Premonition Review

Linda Hanson (Sandra Bullock) is a housewife and the mother of two little girls. She loves her family but lately she's been feeling more and more distant from her husband, Jim (Julian McMahon). That doesn't mean she isn't devastated when she learns he's been killed in a car accident while on a business trip. Grief-stricken, she's put to bed that night by her mother (Kate Nelligan) and her best friend (Nia Long). But when she wakes up the next morning, she's in for an even bigger shock - Jim is alive and everyone is acting as if nothing has happened.

This is probably as much as you should know going in to Premonition. Whoever put together the movie's trailer doesn't agree though. The trailer helpfully explains exactly what is happening to Linda and for good measure it also gives away the rest of the plot. I've seen films ruined by their trailers before - What Lies Beneath's gave away the identity of the ghost, thus making the entire first hour redundant, while The Recruit's told you who was the surprise villain - but Premonition's sets a new benchmark. It should open with a big, flashing message reading, "SPOILERS!"

Not that they're spoiling much. Even if I'd known nothing about the plot, I don't think Premonition would have done a great deal more for me. This is one of the flimsiest films I've ever seen. It really is all there in the trailer. This is a concept for a movie that hasn't been developed into a movie. Confused and half-formed, it drifts by without ever fully engaging the viewer.

The marketing people are selling Premonition as a thriller with a sci-fi twist like The Forgotten but it isn't really a thriller. There are certainly very few thrills. Most of the time, the movie doesn't seem sure what it is. I think we're ultimately supposed to take it as a parable advising us to appreciate what we have while we still have it. The trouble is, the film's too silly to accept on any serious level yet it's too grim and self-important to enjoy as entertainment. I remember writing something similar a few years ago about The Butterfly Effect - a film that may come to mind when you're watching this - but The Butterfly Effect did at least get you involved.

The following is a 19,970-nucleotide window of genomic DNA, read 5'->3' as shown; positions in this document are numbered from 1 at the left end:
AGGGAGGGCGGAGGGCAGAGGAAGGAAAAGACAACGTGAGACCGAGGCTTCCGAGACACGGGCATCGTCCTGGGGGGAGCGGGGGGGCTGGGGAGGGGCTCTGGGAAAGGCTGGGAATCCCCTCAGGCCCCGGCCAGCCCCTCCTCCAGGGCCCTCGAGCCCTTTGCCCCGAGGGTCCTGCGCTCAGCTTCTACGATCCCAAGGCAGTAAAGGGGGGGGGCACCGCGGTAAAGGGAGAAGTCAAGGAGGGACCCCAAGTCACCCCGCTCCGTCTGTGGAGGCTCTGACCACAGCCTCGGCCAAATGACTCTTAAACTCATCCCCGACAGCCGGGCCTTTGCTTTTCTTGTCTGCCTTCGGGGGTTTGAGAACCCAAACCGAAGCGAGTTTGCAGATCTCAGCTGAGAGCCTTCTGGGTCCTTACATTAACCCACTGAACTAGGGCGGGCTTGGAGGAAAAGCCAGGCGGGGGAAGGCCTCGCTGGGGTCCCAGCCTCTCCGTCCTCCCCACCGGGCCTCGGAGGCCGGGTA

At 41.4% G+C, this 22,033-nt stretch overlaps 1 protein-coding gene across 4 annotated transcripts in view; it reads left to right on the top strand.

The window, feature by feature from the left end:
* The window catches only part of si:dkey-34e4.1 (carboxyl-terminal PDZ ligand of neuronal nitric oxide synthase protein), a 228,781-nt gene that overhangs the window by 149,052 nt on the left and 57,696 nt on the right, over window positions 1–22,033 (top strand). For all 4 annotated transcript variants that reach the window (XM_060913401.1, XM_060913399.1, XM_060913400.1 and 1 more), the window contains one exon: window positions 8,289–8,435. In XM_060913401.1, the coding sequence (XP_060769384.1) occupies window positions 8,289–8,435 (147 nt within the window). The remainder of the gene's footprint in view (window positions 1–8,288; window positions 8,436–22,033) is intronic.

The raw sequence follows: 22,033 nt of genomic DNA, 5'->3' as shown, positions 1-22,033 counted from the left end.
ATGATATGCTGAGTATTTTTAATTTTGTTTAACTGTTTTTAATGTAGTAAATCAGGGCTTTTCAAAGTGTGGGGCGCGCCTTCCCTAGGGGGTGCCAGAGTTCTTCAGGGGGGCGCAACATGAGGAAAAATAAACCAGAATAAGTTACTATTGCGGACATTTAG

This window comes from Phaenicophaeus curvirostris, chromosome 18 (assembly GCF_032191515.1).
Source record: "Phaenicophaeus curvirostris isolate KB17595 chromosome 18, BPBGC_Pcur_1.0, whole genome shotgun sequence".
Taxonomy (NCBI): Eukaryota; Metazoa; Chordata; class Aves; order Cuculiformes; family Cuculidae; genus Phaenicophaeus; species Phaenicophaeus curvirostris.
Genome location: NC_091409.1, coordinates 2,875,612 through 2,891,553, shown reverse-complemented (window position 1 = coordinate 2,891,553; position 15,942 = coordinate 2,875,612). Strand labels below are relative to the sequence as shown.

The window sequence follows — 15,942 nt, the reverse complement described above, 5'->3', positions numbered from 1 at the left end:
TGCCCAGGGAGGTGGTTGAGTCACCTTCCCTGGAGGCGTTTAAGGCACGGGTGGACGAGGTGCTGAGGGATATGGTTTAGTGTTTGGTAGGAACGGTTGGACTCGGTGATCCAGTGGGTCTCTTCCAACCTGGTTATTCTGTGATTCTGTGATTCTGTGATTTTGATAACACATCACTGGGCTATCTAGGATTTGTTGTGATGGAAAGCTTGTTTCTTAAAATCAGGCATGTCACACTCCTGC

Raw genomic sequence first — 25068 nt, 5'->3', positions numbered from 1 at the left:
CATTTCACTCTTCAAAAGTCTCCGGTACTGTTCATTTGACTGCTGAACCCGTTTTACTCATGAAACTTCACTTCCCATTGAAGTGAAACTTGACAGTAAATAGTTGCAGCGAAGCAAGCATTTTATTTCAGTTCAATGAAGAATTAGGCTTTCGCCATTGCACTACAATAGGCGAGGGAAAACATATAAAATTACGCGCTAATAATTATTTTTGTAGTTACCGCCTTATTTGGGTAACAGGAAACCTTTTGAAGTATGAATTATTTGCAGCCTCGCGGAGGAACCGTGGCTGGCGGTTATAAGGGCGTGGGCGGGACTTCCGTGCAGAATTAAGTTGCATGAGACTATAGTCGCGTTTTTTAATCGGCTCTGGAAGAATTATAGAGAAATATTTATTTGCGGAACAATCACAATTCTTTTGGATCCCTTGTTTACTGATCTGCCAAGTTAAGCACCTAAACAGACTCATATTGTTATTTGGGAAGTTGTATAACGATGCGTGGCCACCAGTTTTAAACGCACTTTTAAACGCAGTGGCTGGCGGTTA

Premonition never hooks you and partly that's down to its star, Sandra Bullock. She can be one of the most likeable actresses in Hollywood but here she dials down her charm almost completely and plays Linda as glum and distressed from the very first scene. Some actresses can do that and still win your sympathy - Jodie Foster in Flightplan, Julianne Moore in The Forgotten. Bullock can't. Writer Bill Kelly and director Mennan Yapo must also take their share of the blame - there are no scenes establishing Linda as someone we should care about.

The ending is astonishingly bad. The one aspect of the story that keeps you semi-interested is wondering how they'll resolve it. When you find out, you'll wish you hadn't wondered. The explanation, delivered by Jude Cicolella (24's Mick Novick) as a rather off-message Catholic priest, is simply bizarre and the plot's resolution feels like a cheap trick on the audience. I was grateful in a way that I hadn't been wrapped up in the story. If I had cared, I think I'd have thrown something at the screen.

If you do see this film, look out for the whopping continuity mistake involving the eldest daughter's facial scars. Keep an eye on which days she has the scars and which days they're not there. This is such a glaring oversight, I thought there would be some twist that explained it away but no, apparently they just screwed up. Still, if nothing else, it helped keep me awake.



out of 10

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